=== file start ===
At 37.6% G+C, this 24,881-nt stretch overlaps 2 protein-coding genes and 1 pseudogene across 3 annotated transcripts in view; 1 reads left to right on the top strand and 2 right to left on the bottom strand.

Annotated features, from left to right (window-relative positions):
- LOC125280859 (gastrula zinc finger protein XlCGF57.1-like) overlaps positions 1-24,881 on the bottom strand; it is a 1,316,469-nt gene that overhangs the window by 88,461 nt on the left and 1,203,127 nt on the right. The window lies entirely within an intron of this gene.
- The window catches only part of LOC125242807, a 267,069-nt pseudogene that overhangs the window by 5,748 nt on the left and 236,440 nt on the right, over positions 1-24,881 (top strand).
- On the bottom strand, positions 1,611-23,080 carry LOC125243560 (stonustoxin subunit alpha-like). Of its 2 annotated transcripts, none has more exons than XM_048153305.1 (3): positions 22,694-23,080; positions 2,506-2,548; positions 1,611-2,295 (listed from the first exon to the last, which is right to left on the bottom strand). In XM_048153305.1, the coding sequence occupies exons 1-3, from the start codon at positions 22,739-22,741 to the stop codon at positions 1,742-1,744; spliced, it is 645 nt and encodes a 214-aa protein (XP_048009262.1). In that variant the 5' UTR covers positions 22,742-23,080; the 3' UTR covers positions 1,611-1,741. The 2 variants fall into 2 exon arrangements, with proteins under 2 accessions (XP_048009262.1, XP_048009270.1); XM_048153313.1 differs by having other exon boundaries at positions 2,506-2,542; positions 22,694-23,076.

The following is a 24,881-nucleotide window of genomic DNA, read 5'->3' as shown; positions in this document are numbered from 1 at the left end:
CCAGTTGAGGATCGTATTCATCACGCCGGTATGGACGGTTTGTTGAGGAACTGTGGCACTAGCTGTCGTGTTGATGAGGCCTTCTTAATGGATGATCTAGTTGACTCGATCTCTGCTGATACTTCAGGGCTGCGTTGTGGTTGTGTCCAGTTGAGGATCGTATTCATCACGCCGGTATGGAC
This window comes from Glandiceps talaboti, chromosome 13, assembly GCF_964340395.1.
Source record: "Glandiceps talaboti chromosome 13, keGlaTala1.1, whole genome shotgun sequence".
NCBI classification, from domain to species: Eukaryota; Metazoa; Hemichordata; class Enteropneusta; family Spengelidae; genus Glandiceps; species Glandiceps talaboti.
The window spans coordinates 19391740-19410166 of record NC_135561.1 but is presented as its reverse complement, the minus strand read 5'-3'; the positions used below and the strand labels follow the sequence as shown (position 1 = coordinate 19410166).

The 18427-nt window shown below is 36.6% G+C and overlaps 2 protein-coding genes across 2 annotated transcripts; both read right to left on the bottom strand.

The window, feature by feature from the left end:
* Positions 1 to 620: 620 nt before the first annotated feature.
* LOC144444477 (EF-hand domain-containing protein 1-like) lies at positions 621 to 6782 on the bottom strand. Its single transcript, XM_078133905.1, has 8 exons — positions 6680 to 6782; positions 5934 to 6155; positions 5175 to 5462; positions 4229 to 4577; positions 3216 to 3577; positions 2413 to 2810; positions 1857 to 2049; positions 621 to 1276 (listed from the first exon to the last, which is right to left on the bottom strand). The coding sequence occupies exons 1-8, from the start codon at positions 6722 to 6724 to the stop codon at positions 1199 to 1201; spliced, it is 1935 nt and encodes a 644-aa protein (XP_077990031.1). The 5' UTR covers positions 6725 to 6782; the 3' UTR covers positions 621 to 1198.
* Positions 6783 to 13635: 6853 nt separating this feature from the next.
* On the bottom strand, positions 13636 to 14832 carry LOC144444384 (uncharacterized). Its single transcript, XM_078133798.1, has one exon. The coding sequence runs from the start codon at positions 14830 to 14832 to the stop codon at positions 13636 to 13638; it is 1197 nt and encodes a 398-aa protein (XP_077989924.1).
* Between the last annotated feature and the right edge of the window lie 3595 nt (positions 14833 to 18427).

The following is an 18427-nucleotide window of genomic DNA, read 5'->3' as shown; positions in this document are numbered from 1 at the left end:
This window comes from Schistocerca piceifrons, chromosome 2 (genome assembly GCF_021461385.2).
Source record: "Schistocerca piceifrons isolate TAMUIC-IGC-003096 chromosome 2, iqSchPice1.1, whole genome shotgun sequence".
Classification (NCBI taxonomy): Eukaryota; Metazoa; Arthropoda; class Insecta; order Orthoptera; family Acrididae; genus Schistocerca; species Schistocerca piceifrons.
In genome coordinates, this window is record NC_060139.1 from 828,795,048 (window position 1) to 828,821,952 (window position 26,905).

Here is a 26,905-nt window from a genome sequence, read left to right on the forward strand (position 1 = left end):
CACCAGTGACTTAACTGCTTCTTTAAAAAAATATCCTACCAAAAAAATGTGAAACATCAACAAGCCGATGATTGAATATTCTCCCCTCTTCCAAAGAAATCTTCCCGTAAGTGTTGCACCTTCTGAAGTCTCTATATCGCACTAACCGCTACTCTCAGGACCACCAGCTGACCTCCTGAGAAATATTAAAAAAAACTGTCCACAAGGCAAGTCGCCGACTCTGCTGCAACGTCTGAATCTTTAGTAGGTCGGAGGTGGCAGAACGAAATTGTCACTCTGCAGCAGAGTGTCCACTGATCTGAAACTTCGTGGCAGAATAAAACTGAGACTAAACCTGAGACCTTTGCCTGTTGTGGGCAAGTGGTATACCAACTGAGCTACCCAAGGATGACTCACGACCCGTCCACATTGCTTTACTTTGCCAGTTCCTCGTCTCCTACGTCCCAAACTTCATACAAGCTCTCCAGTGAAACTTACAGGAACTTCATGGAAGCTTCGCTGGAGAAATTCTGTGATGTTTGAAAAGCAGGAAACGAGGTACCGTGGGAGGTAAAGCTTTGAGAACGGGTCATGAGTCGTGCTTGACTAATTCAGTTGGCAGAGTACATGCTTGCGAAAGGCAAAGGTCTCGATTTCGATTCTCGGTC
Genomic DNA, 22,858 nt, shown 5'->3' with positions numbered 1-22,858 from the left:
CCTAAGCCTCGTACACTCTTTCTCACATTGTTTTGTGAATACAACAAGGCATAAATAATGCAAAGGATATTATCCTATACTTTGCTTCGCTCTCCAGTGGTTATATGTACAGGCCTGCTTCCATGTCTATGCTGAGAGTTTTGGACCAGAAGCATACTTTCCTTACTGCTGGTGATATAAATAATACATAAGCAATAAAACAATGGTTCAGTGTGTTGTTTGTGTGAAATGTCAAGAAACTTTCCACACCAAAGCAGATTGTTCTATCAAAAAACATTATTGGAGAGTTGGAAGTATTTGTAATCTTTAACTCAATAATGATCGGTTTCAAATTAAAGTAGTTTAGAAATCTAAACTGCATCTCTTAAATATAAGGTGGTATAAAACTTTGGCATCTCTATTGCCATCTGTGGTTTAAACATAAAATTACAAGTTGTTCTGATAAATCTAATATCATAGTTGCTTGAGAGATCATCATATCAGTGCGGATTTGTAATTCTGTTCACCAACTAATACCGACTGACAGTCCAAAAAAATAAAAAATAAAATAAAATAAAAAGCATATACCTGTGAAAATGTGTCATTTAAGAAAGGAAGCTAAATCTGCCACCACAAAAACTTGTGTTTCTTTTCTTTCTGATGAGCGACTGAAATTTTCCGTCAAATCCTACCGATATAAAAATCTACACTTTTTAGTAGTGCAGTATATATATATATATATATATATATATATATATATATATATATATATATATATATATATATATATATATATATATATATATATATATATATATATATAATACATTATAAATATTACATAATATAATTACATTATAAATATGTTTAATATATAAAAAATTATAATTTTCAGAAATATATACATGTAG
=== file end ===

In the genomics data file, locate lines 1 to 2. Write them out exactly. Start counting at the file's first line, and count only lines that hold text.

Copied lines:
At 37.6% G+C, this 24,881-nt stretch overlaps 2 protein-coding genes and 1 pseudogene across 3 annotated transcripts in view; 1 reads left to right on the top strand and 2 right to left on the bottom strand.

Annotated features, from left to right (window-relative positions):